Sep 04, 2015
By Leah Geller

Della Magnusson’s one-stop shop

At an inner-city clinic in Saskatoon, this nurse practitioner is supporting HIV-positive pregnant women and their goals

Teckles Photography Inc.

During the last eight years, Della Magnusson has worked with about 80 HIV-positive pregnant women. None have had HIV-positive babies, a testament to the comprehensive care they receive at Westside Clinic, part of the Saskatoon Community Clinic.

“We put all the pieces together to ensure these women have healthy babies,” says Magnusson, the clinic’s nurse practitioner, who specializes in women’s health and prenatal care. “It’s like conducting an orchestra.”

The clinic serves a predominantly aboriginal population. Many who access care live in poverty. The team offers a range of social and health services and includes physicians, nurses, aboriginal outreach workers, aboriginal counsellors and a nutritionist.

“Westside Clinic has a relaxed and informal environment with very little hierarchy,” Magnusson says. “My patients call me by my first name. On a regular day, I wear jeans and a nice shirt; there are no white coats here. A lot of our staff and most of our patients are aboriginal. And the work is varied and always challenging. It really has the feel of a northern setting.”

Magnusson, who obtained her nursing diploma in 1985, decided to become an NP after working for several years in advanced practice roles in Nunavut and northern Alberta and Saskatchewan. After moving south, she wanted to maintain the broad scope of practice she had enjoyed in remote communities. She went back to school, in her home province of Saskatchewan, for a primary care nurse practitioner advanced certificate and a bachelor of science in nursing degree. “I kind of did my education backwards,” she laughs.

Saskatchewan’s HIV rates are the highest in the country, with rates among aboriginal people making national headlines. “Here in Saskatoon, injection drug use of cocaine, crystal meth and morphine is driving the HIV epidemic.” Some of her HIV-positive prenatal patients have a history of addiction and homelessness.

If an HIV-positive pregnant woman is treated with an antiretroviral, the likelihood of her having an HIV-positive baby is less than one per cent. That’s why Magnusson tries to see these women as early in their pregnancy as possible. Word of mouth and the fact that the clinic is well established in the community help bring people in the door.

“I’ve geared myself up to be a one-stop shop,” she says. “I sit down with the patient initially and ask about her goals for the pregnancy. If she wants treatment to get off drugs, we can get our physicians to prescribe methadone as appropriate. Later, we start them on the antiretroviral medication.” She has strong support from a visiting obstetrician, infectious disease physicians and outreach workers, who help her manage these complex cases.

“Pregnancy is a huge motivator for these women to make positive changes in their lives,” she adds. “We work opportunistically — setting them up for success and doing as much as we can right off the bat by drawing on all our resources.”

Magnusson does a postpartum checkup six weeks after a birth and counsels the woman about birth control. For someone whose life is too chaotic to manage daily birth control, she’ll fit an IUD. “The medical costs for a child born with HIV could amount to more than a million dollars. More importantly, imagine the hardship for the child dealing with HIV for a lifetime.”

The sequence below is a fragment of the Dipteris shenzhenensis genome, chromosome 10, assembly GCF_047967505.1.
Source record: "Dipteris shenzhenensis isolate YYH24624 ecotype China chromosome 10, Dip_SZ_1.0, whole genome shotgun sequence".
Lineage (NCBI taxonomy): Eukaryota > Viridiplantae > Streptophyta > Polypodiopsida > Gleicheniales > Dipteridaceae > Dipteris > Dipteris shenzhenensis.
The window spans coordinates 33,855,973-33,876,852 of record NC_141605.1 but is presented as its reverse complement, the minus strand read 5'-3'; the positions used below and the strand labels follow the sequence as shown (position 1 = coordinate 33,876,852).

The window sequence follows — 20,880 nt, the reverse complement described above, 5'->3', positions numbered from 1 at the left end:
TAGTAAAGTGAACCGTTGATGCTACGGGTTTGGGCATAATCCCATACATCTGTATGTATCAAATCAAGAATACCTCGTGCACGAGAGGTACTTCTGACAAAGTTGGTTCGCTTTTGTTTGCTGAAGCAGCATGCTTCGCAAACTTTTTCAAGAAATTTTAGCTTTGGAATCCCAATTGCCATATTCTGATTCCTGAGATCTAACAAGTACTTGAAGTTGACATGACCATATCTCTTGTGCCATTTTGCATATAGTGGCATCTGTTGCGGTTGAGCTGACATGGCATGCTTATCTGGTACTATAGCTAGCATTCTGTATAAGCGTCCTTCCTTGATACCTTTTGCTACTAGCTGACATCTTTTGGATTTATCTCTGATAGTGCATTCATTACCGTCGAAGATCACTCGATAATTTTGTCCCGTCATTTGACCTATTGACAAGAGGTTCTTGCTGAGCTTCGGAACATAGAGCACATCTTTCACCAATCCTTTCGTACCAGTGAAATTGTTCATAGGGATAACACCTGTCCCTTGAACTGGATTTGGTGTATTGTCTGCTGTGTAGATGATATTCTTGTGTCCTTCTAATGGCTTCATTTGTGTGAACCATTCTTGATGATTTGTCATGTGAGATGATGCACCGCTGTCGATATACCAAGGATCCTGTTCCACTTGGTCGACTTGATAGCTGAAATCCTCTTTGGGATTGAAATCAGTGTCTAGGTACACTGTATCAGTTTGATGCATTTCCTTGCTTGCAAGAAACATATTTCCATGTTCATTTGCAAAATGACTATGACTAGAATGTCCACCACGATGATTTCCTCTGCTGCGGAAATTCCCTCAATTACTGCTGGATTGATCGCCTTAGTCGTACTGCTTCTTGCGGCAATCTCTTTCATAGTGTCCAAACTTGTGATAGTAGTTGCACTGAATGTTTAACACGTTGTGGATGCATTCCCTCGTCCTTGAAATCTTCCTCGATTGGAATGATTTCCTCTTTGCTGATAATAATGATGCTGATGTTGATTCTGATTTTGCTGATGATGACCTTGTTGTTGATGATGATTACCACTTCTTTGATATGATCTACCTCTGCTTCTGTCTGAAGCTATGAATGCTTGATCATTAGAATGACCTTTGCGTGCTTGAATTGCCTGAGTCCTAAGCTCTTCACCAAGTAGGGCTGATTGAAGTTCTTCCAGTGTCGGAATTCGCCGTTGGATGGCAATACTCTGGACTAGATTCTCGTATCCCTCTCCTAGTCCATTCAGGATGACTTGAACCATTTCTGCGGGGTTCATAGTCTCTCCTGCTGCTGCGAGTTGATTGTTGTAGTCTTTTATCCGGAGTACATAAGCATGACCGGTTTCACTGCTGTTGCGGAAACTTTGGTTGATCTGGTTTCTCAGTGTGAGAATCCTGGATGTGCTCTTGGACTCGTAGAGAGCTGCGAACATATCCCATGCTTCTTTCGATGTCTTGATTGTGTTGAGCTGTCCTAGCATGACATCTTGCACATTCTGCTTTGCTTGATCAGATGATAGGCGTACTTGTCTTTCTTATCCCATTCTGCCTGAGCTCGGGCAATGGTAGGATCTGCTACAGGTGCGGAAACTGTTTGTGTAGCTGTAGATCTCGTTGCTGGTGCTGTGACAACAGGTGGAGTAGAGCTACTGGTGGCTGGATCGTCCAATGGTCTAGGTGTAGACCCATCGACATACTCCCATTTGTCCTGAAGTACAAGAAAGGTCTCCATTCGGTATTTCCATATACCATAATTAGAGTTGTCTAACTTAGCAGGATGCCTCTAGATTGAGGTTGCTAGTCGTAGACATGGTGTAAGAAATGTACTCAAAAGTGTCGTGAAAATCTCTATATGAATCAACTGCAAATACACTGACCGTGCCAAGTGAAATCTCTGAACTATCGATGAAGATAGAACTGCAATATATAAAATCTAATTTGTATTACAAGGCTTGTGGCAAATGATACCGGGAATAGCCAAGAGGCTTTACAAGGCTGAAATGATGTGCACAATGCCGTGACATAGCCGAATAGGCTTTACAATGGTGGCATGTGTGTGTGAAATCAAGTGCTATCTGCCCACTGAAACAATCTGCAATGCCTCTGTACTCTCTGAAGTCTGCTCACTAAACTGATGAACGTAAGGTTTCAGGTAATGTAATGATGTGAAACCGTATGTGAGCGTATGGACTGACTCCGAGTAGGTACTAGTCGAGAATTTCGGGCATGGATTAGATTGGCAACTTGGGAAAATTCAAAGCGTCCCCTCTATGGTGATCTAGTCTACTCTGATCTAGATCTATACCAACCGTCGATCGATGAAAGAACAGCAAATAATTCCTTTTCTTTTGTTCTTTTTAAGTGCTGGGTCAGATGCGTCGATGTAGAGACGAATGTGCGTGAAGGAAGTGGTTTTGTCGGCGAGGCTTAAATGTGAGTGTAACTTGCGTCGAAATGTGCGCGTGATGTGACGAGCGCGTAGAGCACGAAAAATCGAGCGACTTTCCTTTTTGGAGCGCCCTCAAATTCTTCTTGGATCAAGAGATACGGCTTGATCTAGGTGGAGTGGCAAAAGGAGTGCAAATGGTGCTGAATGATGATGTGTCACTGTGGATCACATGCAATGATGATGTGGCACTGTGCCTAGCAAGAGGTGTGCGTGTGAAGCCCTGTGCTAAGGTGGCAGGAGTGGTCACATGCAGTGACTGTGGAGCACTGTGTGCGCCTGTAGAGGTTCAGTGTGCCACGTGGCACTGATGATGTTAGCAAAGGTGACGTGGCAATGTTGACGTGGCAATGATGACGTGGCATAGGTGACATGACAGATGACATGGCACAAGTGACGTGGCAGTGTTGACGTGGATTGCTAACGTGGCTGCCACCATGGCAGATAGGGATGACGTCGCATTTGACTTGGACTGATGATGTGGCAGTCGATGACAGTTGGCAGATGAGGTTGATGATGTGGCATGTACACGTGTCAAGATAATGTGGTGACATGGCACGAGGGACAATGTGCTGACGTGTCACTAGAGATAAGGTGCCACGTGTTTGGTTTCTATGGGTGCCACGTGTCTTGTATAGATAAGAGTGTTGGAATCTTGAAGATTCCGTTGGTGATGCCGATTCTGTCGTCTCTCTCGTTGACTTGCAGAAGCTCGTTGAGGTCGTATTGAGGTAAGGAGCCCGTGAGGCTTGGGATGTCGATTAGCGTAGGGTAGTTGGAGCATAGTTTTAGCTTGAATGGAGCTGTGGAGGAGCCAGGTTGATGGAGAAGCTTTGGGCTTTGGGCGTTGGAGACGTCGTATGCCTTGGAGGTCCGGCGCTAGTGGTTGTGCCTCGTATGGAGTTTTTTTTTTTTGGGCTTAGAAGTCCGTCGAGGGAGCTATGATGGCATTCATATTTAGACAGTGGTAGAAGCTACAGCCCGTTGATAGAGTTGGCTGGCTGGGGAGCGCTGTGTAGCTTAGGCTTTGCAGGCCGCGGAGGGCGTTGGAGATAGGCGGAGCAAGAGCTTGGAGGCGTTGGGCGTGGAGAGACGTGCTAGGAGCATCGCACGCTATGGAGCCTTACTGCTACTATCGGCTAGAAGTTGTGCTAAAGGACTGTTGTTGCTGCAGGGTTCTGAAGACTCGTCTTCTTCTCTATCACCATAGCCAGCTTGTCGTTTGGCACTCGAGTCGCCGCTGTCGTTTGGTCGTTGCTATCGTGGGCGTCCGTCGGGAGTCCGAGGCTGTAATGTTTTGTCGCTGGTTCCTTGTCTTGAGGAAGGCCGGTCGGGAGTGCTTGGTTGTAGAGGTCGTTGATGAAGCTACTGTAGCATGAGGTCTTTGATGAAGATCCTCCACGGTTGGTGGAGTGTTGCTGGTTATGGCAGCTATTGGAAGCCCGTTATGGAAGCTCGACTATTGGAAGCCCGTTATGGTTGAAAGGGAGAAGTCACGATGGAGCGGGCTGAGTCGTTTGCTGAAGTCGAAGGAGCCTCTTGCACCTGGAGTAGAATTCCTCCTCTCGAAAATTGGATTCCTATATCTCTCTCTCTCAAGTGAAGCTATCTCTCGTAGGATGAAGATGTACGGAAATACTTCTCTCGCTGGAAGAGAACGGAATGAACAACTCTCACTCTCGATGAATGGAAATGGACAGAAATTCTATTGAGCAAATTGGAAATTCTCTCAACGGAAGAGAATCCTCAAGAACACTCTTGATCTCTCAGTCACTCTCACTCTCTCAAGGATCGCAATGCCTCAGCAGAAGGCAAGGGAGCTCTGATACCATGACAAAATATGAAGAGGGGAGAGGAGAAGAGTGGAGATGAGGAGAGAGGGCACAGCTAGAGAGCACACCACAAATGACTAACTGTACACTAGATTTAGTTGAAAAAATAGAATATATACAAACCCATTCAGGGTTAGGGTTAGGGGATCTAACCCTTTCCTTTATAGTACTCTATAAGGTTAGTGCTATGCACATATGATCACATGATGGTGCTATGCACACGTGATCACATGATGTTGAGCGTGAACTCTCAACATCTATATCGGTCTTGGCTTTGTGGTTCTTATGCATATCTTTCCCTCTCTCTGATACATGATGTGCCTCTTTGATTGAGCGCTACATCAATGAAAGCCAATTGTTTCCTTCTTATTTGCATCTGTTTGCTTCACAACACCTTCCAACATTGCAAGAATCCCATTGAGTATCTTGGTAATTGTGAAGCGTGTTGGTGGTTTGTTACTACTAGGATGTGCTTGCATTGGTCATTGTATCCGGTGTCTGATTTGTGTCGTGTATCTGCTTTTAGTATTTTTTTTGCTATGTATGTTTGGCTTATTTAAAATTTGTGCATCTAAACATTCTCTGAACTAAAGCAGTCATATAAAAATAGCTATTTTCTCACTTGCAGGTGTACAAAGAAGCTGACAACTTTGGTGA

She estimates that about a third of the mothers she’s seen have successfully kept and cared for their babies. “It’s so important for the mom to make the decision and be supported. If she wants, we can arrange to have family members take care of the baby or have it adopted out. If she wants to parent, we’ll find ways to do that, too, including 24-hour supportive living. Years ago, social services were seen as the people who take away babies. Now they’re part of the prenatal team — on board and willing to work toward the woman’s goals.”

In her office, Magnusson has a corkboard with pictures of all the babies along with obituaries of some of her former patients. Pictures of her two daughters are also on display. “I think those personal touches allow my patients to see me as a mom, too.”

Magnusson’s heart is in the North and she says she’ll probably return once her daughters have grown up. For now, she’s loving her work. “I get to spend the time I need for each appointment, handling all the assessment and care from start to finish — from weighing the mother and taking her blood pressure to interpreting lab results. That hands-on time, having those conversations really helps build their trust and confidence in me. That pays off in the end.”

10 questions with Della Magnusson

What is one word you would use to describe yourself?

If you could change anything about yourself, what would it be?
To say no without feeling guilty

What are you most proud of having accomplished?
Raising two beautiful teens who are strong, increasingly independent and not afraid to be their true selves

What is one thing about you that people would be surprised to learn?
I have a nursing licence from New Zealand

“If I had more free time, I would...”
Learn to practise meditation and try to use it

Name one place in the world you’d most like to visit.
Iceland, where my father’s side of the family is from

What is your biggest regret?
Not having learned a second language

What was the last good book you read?
Wild by Cheryl Strayed

What was the best piece of career advice you’ve received?
At the end of the workday, always thank staff and colleagues (I do this all the time!)

What do you like most about being a nurse?
The world is your oyster! You can work almost anywhere

Leah Geller is a freelance health and science writer in Ottawa.
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